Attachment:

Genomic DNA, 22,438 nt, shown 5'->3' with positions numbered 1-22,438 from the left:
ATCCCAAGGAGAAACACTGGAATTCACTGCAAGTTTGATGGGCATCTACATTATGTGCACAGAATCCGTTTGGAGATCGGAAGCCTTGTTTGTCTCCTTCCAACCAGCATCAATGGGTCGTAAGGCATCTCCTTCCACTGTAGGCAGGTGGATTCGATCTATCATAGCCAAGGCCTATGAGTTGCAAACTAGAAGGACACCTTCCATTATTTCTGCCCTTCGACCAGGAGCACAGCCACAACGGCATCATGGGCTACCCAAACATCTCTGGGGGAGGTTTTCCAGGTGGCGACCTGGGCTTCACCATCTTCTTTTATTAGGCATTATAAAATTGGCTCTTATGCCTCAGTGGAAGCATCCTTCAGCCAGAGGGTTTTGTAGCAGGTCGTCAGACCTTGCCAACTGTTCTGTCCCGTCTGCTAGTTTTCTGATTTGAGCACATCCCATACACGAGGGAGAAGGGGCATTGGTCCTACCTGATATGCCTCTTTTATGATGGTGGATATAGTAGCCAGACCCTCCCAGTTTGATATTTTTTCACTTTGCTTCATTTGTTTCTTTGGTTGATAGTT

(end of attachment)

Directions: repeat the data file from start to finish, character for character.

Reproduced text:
Genomic DNA, 22,438 nt, shown 5'->3' with positions numbered 1-22,438 from the left:
ATCCCAAGGAGAAACACTGGAATTCACTGCAAGTTTGATGGGCATCTACATTATGTGCACAGAATCCGTTTGGAGATCGGAAGCCTTGTTTGTCTCCTTCCAACCAGCATCAATGGGTCGTAAGGCATCTCCTTCCACTGTAGGCAGGTGGATTCGATCTATCATAGCCAAGGCCTATGAGTTGCAAACTAGAAGGACACCTTCCATTATTTCTGCCCTTCGACCAGGAGCACAGCCACAACGGCATCATGGGCTACCCAAACATCTCTGGGGGAGGTTTTCCAGGTGGCGACCTGGGCTTCACCATCTTCTTTTATTAGGCATTATAAAATTGGCTCTTATGCCTCAGTGGAAGCATCCTTCAGCCAGAGGGTTTTGTAGCAGGTCGTCAGACCTTGCCAACTGTTCTGTCCCGTCTGCTAGTTTTCTGATTTGAGCACATCCCATACACGAGGGAGAAGGGGCATTGGTCCTACCTGATATGCCTCTTTTATGATGGTGGATATAGTAGCCAGACCCTCCCAGTTTGATATTTTTTCACTTTGCTTCATTTGTTTCTTTGGTTGATAGTT